Article © Birger Kamprath, uploaded December 17, 2012.
As 2012 draws to a close, I am delighted to introduce a third CotM article by Birger Kamprath as December's highlighted species. Birger is an experienced Canadian catfish keeper with a distinct interest in African catfishes. For some people, that topic may start and stop with the numerous and frequently encountered species of Synodontis catfish, however Birger introduces a Congolese fish that is really rather different again.
How would you imagine a stream in the Congo? Looking among the edge of the flowing water you would see thick trees and underbrush all around, branches overhanging into the flowing water. Aquatic plants in places, layers of leaves which have fallen and have now sunk to the bottom. With careful observation you see there is a fish perfectly suited, when still it could look like a tiny twig on a branch, among the leaf litter it could very well be a midrib on a leaf. When in motion it can crawl. What? Yes, I did say crawl, and it does this among the debris in its search for edibles.
This month's feature fish does hail from the Congo and is suitable for this very real environment. Scientifically described in 1959 by Max Poll as Belonoglanis brieni it is a member of the little known family Amphiliidae, joining another, B. tenuis, which had been alone in the genus since 1902.
Why is this fish so suitable? Having a slender delicate body combined with a maximum size of 50 mm (2") SL it can easily resemble a twig in shape. Having a yellowish to brown base colour, broken up throughout with darker brown would allow it to blend in among the foliage or sunken leaves. I did have both yellowish, lighter coloured and darker fish; seemingly identical otherwise, maybe it is a form of sexual dimorphism. Macro photos of the underside may show a difference but they are so delicate I did not want to handle them too much. Another good item for identification is the pattern of the hard plates on the top of the head, when compared with other Amphiliidae each species is individual. Like many of the so-called whiptails both African and South American, this fish has rows of scutes along the length of the body that are also in a pattern unique to the genus. Another feature of B. brieniis the rather large dorsal fin in comparison to other Amphiliids, this could be used to attract a mate among the leaf litter which is speculation on my part.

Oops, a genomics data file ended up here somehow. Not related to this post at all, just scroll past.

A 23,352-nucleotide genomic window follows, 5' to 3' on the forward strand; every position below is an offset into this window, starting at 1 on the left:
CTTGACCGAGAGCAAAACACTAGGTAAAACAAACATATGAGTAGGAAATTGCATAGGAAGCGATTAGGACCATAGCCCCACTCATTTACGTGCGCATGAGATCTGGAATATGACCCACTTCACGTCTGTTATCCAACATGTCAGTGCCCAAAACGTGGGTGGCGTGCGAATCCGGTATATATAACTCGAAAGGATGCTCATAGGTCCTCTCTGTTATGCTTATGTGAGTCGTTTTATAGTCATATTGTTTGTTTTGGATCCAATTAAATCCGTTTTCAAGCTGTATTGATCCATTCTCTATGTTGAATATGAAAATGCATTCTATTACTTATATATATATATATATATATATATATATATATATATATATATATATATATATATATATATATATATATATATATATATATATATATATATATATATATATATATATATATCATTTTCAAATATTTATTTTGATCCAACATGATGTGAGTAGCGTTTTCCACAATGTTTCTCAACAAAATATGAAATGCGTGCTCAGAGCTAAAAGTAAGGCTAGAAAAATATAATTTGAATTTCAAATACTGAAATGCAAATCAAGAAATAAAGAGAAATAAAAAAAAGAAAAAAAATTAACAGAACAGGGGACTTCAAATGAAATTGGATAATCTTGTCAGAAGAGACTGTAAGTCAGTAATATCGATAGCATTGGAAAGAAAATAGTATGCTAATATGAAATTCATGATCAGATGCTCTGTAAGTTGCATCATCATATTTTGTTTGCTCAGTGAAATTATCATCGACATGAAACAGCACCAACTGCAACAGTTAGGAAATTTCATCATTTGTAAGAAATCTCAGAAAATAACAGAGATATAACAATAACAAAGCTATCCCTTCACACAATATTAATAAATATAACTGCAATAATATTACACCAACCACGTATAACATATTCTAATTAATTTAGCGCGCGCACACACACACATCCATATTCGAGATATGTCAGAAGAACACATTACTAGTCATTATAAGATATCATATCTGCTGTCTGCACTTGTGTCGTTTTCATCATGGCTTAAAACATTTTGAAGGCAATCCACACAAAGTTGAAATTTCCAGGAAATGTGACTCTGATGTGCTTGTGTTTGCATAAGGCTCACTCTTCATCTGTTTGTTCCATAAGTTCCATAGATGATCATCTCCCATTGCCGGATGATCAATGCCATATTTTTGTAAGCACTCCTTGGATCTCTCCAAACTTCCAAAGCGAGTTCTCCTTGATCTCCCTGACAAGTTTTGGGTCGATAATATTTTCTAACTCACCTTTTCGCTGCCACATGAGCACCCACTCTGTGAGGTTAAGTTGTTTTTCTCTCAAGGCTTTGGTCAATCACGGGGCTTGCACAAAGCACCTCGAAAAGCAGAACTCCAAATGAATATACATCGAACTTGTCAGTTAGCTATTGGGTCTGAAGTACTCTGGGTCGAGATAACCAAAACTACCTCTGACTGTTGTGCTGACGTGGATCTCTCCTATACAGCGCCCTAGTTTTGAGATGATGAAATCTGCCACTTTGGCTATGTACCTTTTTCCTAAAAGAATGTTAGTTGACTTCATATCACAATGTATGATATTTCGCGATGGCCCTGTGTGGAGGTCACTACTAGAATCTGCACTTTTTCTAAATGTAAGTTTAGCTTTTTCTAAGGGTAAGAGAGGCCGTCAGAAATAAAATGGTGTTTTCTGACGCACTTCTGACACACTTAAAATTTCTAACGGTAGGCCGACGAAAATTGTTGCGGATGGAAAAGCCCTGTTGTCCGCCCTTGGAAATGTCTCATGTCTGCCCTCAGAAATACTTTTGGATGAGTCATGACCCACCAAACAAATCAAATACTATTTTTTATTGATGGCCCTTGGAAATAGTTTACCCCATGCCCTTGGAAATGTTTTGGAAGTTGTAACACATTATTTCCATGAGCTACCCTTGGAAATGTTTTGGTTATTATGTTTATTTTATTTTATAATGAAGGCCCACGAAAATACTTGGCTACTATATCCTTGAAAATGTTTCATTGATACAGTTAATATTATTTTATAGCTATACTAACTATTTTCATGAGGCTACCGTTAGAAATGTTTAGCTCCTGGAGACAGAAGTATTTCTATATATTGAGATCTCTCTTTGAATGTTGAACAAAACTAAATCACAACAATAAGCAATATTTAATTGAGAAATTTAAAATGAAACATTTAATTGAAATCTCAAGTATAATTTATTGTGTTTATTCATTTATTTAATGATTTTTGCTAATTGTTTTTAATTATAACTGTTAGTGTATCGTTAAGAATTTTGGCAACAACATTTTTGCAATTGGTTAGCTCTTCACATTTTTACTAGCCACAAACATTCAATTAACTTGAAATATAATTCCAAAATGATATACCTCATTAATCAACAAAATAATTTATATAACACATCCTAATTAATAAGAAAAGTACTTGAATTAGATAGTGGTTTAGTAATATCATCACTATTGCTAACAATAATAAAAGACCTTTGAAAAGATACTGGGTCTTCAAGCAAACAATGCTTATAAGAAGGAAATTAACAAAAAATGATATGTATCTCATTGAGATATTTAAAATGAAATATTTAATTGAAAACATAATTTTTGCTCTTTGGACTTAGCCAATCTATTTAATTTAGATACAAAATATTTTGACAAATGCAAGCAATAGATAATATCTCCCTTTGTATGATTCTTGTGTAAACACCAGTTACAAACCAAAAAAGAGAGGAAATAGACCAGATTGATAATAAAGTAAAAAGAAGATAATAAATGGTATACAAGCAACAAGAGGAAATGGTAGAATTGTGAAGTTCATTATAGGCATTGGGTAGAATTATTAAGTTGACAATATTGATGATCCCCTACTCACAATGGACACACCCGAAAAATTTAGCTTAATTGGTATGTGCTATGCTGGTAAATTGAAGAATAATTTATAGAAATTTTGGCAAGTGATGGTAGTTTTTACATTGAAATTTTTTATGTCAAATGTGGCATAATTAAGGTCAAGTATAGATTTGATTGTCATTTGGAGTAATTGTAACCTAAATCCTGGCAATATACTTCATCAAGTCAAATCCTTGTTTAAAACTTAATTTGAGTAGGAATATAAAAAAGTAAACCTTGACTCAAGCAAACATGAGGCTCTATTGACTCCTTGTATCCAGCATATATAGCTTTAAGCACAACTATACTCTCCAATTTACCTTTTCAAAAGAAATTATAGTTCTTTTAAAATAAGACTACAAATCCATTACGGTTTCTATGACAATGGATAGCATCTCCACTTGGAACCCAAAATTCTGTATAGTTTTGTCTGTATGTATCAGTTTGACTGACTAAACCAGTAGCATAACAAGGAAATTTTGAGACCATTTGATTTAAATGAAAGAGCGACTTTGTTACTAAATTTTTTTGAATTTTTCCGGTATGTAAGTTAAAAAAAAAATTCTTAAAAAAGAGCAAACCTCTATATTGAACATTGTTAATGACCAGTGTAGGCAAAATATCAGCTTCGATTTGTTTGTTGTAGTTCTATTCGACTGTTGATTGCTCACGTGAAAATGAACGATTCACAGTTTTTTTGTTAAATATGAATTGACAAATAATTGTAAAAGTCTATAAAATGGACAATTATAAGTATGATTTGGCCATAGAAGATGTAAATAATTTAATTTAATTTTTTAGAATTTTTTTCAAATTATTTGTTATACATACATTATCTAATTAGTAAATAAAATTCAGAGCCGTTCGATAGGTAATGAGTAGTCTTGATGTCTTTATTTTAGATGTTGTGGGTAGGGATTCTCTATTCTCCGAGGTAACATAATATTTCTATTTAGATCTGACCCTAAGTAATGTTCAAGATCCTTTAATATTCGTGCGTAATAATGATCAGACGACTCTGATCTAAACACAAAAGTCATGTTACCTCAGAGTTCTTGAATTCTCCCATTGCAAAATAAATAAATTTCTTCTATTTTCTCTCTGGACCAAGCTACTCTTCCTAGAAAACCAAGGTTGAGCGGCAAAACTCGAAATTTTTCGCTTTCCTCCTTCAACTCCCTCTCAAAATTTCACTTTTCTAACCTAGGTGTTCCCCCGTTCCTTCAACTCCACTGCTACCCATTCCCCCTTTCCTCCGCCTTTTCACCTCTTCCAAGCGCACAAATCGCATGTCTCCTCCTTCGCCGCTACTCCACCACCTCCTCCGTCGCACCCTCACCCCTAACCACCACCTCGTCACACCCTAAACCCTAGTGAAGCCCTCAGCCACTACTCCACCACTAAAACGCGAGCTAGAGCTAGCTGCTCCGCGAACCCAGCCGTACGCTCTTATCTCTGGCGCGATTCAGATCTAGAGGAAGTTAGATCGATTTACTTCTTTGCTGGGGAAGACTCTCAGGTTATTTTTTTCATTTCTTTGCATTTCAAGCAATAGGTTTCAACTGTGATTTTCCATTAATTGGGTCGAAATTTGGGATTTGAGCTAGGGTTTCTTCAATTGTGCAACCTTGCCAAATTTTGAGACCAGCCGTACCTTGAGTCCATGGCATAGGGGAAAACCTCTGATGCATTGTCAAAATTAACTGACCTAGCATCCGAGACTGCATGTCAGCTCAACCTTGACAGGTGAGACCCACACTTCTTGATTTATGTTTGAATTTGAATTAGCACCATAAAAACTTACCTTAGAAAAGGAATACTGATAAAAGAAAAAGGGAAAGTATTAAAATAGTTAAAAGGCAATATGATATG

A very interesting behaviour briefly mentioned in the introduction is being able to lift themselves up on their pelvic and ventral fins and "walking" using these appendages, stepping along quite adeptly even being able to back up if needed. I am presuming these walking whiptails forage among the leaf litter and debris along the rivers edge looking for food items. They must have adapted and now heavily rely on this behaviour as they are the most awkward of swimmers.
Until we discover what these fish really like, feeding is most difficult, they are so thin it is difficult to assess if their bellies are full or not. I tried a few foods, getting the most movement when chopped bloodworm and live Walter worms were introduced. I am sure once settled other small live foods would be eaten. The Trachyglanis ineac that were mixed in with the group are definitely eating and are fat now in comparison to the Belonoglanis brieni. I do not keep a high flow rate in the tank which allows foods to settle where the fish can browse for it.
Like most fish of the region I would think these are adaptable to water conditions. Keeping mine in conditioned tap water which has a ph of 7.8. Temperature of 23°C, there are no adverse affects during water changes. I have a few sticks, plants and stones for furniture along with a couple of spawning mops for extra cover. These fish do not usually seek out and hide under items but are often seen on top of rocks or the sunken spawning mops seemingly to rely on blending in as opposed to hiding. They are not overly active but are not shy to start foraging for goodies when it enters the water. Differences in the sexes and spawning information are unknown and currently I am just happy to keep these delicate little twigs alive.
Tank mates for these fish would have to be the gentlest of fishes, the smallest of African characins or killifish. I do keep a healthy group of Cherry shrimp in the aquarium. My group came to me mixed together with Trachyglanis ineac and there does not seem to be a problem between the two, often seen sitting near or sometimes even on top of each other with no aggression that I have seen. I also have to note that the Trachyglanis do not utilize their ventral fins in the same way and are much better swimmers.
I have just begun to touch on understanding these delicate little fish, if looking for a challenge look no farther than this little walking whiptail which we have so much yet to learn about.
Copyright information for the images used in this article can be found on the species' full Cat-eLog page.
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